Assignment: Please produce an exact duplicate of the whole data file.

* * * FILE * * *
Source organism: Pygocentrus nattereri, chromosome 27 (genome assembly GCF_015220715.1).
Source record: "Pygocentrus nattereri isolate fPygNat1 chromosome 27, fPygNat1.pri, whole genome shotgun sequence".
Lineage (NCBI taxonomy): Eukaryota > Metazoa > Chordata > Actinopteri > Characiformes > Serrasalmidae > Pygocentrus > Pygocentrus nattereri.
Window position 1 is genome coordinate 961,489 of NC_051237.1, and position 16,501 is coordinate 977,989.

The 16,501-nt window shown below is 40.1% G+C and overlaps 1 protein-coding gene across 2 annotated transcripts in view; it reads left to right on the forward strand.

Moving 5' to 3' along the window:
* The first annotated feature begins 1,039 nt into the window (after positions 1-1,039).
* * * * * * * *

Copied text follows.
Source organism: Pygocentrus nattereri, chromosome 27 (genome assembly GCF_015220715.1).
Source record: "Pygocentrus nattereri isolate fPygNat1 chromosome 27, fPygNat1.pri, whole genome shotgun sequence".
Lineage (NCBI taxonomy): Eukaryota > Metazoa > Chordata > Actinopteri > Characiformes > Serrasalmidae > Pygocentrus > Pygocentrus nattereri.
Window position 1 is genome coordinate 961,489 of NC_051237.1, and position 16,501 is coordinate 977,989.

The 16,501-nt window shown below is 40.1% G+C and overlaps 1 protein-coding gene across 2 annotated transcripts in view; it reads left to right on the forward strand.

Moving 5' to 3' along the window:
* The first annotated feature begins 1,039 nt into the window (after positions 1-1,039).